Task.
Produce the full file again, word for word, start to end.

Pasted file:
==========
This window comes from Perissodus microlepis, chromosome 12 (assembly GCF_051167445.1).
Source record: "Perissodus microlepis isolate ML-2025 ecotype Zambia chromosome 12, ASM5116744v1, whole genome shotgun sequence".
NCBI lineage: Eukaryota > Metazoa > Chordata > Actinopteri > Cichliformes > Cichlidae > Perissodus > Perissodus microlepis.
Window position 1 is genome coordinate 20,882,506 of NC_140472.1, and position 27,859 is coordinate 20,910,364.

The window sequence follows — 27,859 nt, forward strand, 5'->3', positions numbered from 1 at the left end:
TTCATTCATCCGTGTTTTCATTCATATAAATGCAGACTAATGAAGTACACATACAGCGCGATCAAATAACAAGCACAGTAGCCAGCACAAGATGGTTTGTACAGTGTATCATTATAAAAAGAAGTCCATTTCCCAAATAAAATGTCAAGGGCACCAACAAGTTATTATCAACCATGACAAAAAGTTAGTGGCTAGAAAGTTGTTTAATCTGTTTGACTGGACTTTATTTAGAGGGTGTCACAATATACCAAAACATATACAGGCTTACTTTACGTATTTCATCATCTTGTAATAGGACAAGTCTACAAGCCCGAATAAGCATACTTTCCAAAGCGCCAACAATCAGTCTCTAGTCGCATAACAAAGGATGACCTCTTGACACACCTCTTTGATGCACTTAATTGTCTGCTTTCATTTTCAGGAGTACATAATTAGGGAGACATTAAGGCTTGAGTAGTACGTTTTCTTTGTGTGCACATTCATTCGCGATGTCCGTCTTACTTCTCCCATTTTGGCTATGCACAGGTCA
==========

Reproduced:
This window comes from Perissodus microlepis, chromosome 12 (assembly GCF_051167445.1).
Source record: "Perissodus microlepis isolate ML-2025 ecotype Zambia chromosome 12, ASM5116744v1, whole genome shotgun sequence".
NCBI lineage: Eukaryota > Metazoa > Chordata > Actinopteri > Cichliformes > Cichlidae > Perissodus > Perissodus microlepis.
Window position 1 is genome coordinate 20,882,506 of NC_140472.1, and position 27,859 is coordinate 20,910,364.

The window sequence follows — 27,859 nt, forward strand, 5'->3', positions numbered from 1 at the left end:
TTCATTCATCCGTGTTTTCATTCATATAAATGCAGACTAATGAAGTACACATACAGCGCGATCAAATAACAAGCACAGTAGCCAGCACAAGATGGTTTGTACAGTGTATCATTATAAAAAGAAGTCCATTTCCCAAATAAAATGTCAAGGGCACCAACAAGTTATTATCAACCATGACAAAAAGTTAGTGGCTAGAAAGTTGTTTAATCTGTTTGACTGGACTTTATTTAGAGGGTGTCACAATATACCAAAACATATACAGGCTTACTTTACGTATTTCATCATCTTGTAATAGGACAAGTCTACAAGCCCGAATAAGCATACTTTCCAAAGCGCCAACAATCAGTCTCTAGTCGCATAACAAAGGATGACCTCTTGACACACCTCTTTGATGCACTTAATTGTCTGCTTTCATTTTCAGGAGTACATAATTAGGGAGACATTAAGGCTTGAGTAGTACGTTTTCTTTGTGTGCACATTCATTCGCGATGTCCGTCTTACTTCTCCCATTTTGGCTATGCACAGGTCA